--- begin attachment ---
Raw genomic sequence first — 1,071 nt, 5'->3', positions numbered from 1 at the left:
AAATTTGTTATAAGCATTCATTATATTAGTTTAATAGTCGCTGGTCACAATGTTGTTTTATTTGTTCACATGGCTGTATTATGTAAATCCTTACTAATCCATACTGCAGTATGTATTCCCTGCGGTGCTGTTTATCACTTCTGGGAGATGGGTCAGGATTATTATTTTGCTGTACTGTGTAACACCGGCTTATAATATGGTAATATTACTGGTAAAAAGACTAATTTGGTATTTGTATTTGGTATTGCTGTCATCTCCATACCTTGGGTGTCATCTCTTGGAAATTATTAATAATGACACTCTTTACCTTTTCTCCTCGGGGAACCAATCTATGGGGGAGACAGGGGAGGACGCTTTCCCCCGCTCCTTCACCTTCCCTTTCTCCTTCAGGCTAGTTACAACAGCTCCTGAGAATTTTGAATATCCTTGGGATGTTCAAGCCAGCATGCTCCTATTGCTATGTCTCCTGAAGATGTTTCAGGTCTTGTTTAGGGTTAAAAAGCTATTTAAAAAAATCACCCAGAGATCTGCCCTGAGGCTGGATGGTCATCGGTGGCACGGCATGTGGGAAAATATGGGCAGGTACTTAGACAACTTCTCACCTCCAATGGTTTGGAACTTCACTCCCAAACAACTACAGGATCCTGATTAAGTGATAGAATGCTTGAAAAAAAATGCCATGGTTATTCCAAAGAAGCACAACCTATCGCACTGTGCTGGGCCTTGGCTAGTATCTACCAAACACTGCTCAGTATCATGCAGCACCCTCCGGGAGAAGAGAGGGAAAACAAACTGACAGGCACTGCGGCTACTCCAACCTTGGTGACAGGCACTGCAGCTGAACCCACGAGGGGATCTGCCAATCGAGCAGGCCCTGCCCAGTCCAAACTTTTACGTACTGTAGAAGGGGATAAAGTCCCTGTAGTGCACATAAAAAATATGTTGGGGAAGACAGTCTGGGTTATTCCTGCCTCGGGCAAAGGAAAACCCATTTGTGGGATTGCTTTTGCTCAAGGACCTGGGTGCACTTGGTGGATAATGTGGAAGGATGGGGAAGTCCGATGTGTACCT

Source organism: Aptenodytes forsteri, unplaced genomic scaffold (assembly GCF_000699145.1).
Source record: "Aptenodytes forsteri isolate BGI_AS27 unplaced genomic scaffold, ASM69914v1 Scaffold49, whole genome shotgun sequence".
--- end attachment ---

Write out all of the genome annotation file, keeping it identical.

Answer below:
Raw genomic sequence first — 1,071 nt, 5'->3', positions numbered from 1 at the left:
AAATTTGTTATAAGCATTCATTATATTAGTTTAATAGTCGCTGGTCACAATGTTGTTTTATTTGTTCACATGGCTGTATTATGTAAATCCTTACTAATCCATACTGCAGTATGTATTCCCTGCGGTGCTGTTTATCACTTCTGGGAGATGGGTCAGGATTATTATTTTGCTGTACTGTGTAACACCGGCTTATAATATGGTAATATTACTGGTAAAAAGACTAATTTGGTATTTGTATTTGGTATTGCTGTCATCTCCATACCTTGGGTGTCATCTCTTGGAAATTATTAATAATGACACTCTTTACCTTTTCTCCTCGGGGAACCAATCTATGGGGGAGACAGGGGAGGACGCTTTCCCCCGCTCCTTCACCTTCCCTTTCTCCTTCAGGCTAGTTACAACAGCTCCTGAGAATTTTGAATATCCTTGGGATGTTCAAGCCAGCATGCTCCTATTGCTATGTCTCCTGAAGATGTTTCAGGTCTTGTTTAGGGTTAAAAAGCTATTTAAAAAAATCACCCAGAGATCTGCCCTGAGGCTGGATGGTCATCGGTGGCACGGCATGTGGGAAAATATGGGCAGGTACTTAGACAACTTCTCACCTCCAATGGTTTGGAACTTCACTCCCAAACAACTACAGGATCCTGATTAAGTGATAGAATGCTTGAAAAAAAATGCCATGGTTATTCCAAAGAAGCACAACCTATCGCACTGTGCTGGGCCTTGGCTAGTATCTACCAAACACTGCTCAGTATCATGCAGCACCCTCCGGGAGAAGAGAGGGAAAACAAACTGACAGGCACTGCGGCTACTCCAACCTTGGTGACAGGCACTGCAGCTGAACCCACGAGGGGATCTGCCAATCGAGCAGGCCCTGCCCAGTCCAAACTTTTACGTACTGTAGAAGGGGATAAAGTCCCTGTAGTGCACATAAAAAATATGTTGGGGAAGACAGTCTGGGTTATTCCTGCCTCGGGCAAAGGAAAACCCATTTGTGGGATTGCTTTTGCTCAAGGACCTGGGTGCACTTGGTGGATAATGTGGAAGGATGGGGAAGTCCGATGTGTACCT

Source organism: Aptenodytes forsteri, unplaced genomic scaffold (assembly GCF_000699145.1).
Source record: "Aptenodytes forsteri isolate BGI_AS27 unplaced genomic scaffold, ASM69914v1 Scaffold49, whole genome shotgun sequence".